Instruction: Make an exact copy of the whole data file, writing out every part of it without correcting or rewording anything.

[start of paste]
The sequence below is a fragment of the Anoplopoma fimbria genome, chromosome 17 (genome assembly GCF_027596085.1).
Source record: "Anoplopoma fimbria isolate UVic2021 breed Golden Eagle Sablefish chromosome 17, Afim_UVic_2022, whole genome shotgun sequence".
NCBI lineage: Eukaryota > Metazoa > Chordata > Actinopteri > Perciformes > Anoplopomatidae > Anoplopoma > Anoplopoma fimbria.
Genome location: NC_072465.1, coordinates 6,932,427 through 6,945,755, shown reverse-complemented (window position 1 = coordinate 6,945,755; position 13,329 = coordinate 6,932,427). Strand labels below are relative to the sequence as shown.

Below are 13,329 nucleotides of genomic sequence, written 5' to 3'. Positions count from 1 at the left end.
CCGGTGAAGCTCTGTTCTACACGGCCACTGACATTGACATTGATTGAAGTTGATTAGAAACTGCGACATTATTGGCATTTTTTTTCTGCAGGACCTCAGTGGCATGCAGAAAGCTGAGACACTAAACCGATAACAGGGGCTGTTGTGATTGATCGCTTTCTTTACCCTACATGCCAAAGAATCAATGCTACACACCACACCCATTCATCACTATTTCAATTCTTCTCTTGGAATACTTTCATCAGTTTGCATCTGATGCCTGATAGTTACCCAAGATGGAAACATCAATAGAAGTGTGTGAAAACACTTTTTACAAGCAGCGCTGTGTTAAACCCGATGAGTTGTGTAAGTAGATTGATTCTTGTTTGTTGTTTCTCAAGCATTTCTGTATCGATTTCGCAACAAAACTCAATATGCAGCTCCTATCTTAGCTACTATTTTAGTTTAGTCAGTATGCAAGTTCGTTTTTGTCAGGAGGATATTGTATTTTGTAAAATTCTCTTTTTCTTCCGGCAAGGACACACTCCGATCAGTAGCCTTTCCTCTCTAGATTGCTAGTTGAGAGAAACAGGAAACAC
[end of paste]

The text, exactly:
The sequence below is a fragment of the Anoplopoma fimbria genome, chromosome 17 (genome assembly GCF_027596085.1).
Source record: "Anoplopoma fimbria isolate UVic2021 breed Golden Eagle Sablefish chromosome 17, Afim_UVic_2022, whole genome shotgun sequence".
NCBI lineage: Eukaryota > Metazoa > Chordata > Actinopteri > Perciformes > Anoplopomatidae > Anoplopoma > Anoplopoma fimbria.
Genome location: NC_072465.1, coordinates 6,932,427 through 6,945,755, shown reverse-complemented (window position 1 = coordinate 6,945,755; position 13,329 = coordinate 6,932,427). Strand labels below are relative to the sequence as shown.

Below are 13,329 nucleotides of genomic sequence, written 5' to 3'. Positions count from 1 at the left end.
CCGGTGAAGCTCTGTTCTACACGGCCACTGACATTGACATTGATTGAAGTTGATTAGAAACTGCGACATTATTGGCATTTTTTTTCTGCAGGACCTCAGTGGCATGCAGAAAGCTGAGACACTAAACCGATAACAGGGGCTGTTGTGATTGATCGCTTTCTTTACCCTACATGCCAAAGAATCAATGCTACACACCACACCCATTCATCACTATTTCAATTCTTCTCTTGGAATACTTTCATCAGTTTGCATCTGATGCCTGATAGTTACCCAAGATGGAAACATCAATAGAAGTGTGTGAAAACACTTTTTACAAGCAGCGCTGTGTTAAACCCGATGAGTTGTGTAAGTAGATTGATTCTTGTTTGTTGTTTCTCAAGCATTTCTGTATCGATTTCGCAACAAAACTCAATATGCAGCTCCTATCTTAGCTACTATTTTAGTTTAGTCAGTATGCAAGTTCGTTTTTGTCAGGAGGATATTGTATTTTGTAAAATTCTCTTTTTCTTCCGGCAAGGACACACTCCGATCAGTAGCCTTTCCTCTCTAGATTGCTAGTTGAGAGAAACAGGAAACAC